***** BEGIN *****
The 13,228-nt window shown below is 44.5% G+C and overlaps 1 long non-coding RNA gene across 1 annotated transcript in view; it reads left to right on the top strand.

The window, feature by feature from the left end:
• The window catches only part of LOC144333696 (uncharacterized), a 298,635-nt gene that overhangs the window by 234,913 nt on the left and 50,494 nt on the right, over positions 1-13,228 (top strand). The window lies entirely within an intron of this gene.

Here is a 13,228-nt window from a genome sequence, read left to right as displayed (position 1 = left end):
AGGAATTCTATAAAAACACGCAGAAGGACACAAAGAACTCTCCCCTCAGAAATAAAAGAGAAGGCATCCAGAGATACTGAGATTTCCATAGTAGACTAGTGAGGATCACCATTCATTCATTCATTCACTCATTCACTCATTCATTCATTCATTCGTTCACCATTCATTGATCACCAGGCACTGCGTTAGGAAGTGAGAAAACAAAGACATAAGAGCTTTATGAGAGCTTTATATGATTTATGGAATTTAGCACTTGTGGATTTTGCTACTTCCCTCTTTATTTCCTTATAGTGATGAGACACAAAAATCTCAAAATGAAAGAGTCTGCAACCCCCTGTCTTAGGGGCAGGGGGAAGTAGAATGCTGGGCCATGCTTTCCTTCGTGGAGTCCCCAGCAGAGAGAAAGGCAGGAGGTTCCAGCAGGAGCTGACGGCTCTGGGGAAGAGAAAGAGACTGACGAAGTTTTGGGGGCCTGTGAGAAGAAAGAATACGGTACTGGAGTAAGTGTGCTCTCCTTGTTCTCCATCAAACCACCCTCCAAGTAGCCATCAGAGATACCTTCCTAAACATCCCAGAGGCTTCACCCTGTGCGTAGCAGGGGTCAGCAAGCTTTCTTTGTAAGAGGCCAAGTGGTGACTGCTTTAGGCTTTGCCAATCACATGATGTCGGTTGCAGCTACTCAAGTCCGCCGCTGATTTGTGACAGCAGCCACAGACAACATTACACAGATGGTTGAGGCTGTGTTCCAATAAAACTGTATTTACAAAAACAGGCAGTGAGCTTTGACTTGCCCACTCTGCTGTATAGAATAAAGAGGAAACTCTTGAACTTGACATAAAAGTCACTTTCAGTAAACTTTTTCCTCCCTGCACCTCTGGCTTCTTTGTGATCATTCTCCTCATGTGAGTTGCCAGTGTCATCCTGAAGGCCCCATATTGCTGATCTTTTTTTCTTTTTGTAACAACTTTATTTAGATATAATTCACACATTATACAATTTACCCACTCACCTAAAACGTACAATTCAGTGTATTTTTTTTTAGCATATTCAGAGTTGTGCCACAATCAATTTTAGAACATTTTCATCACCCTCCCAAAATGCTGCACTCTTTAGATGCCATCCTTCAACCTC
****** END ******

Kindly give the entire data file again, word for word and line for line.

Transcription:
The 13,228-nt window shown below is 44.5% G+C and overlaps 1 long non-coding RNA gene across 1 annotated transcript in view; it reads left to right on the top strand.

The window, feature by feature from the left end:
• The window catches only part of LOC144333696 (uncharacterized), a 298,635-nt gene that overhangs the window by 234,913 nt on the left and 50,494 nt on the right, over positions 1-13,228 (top strand). The window lies entirely within an intron of this gene.

Here is a 13,228-nt window from a genome sequence, read left to right as displayed (position 1 = left end):
AGGAATTCTATAAAAACACGCAGAAGGACACAAAGAACTCTCCCCTCAGAAATAAAAGAGAAGGCATCCAGAGATACTGAGATTTCCATAGTAGACTAGTGAGGATCACCATTCATTCATTCATTCACTCATTCACTCATTCATTCATTCATTCGTTCACCATTCATTGATCACCAGGCACTGCGTTAGGAAGTGAGAAAACAAAGACATAAGAGCTTTATGAGAGCTTTATATGATTTATGGAATTTAGCACTTGTGGATTTTGCTACTTCCCTCTTTATTTCCTTATAGTGATGAGACACAAAAATCTCAAAATGAAAGAGTCTGCAACCCCCTGTCTTAGGGGCAGGGGGAAGTAGAATGCTGGGCCATGCTTTCCTTCGTGGAGTCCCCAGCAGAGAGAAAGGCAGGAGGTTCCAGCAGGAGCTGACGGCTCTGGGGAAGAGAAAGAGACTGACGAAGTTTTGGGGGCCTGTGAGAAGAAAGAATACGGTACTGGAGTAAGTGTGCTCTCCTTGTTCTCCATCAAACCACCCTCCAAGTAGCCATCAGAGATACCTTCCTAAACATCCCAGAGGCTTCACCCTGTGCGTAGCAGGGGTCAGCAAGCTTTCTTTGTAAGAGGCCAAGTGGTGACTGCTTTAGGCTTTGCCAATCACATGATGTCGGTTGCAGCTACTCAAGTCCGCCGCTGATTTGTGACAGCAGCCACAGACAACATTACACAGATGGTTGAGGCTGTGTTCCAATAAAACTGTATTTACAAAAACAGGCAGTGAGCTTTGACTTGCCCACTCTGCTGTATAGAATAAAGAGGAAACTCTTGAACTTGACATAAAAGTCACTTTCAGTAAACTTTTTCCTCCCTGCACCTCTGGCTTCTTTGTGATCATTCTCCTCATGTGAGTTGCCAGTGTCATCCTGAAGGCCCCATATTGCTGATCTTTTTTTCTTTTTGTAACAACTTTATTTAGATATAATTCACACATTATACAATTTACCCACTCACCTAAAACGTACAATTCAGTGTATTTTTTTTTAGCATATTCAGAGTTGTGCCACAATCAATTTTAGAACATTTTCATCACCCTCCCAAAATGCTGCACTCTTTAGATGCCATCCTTCAACCTC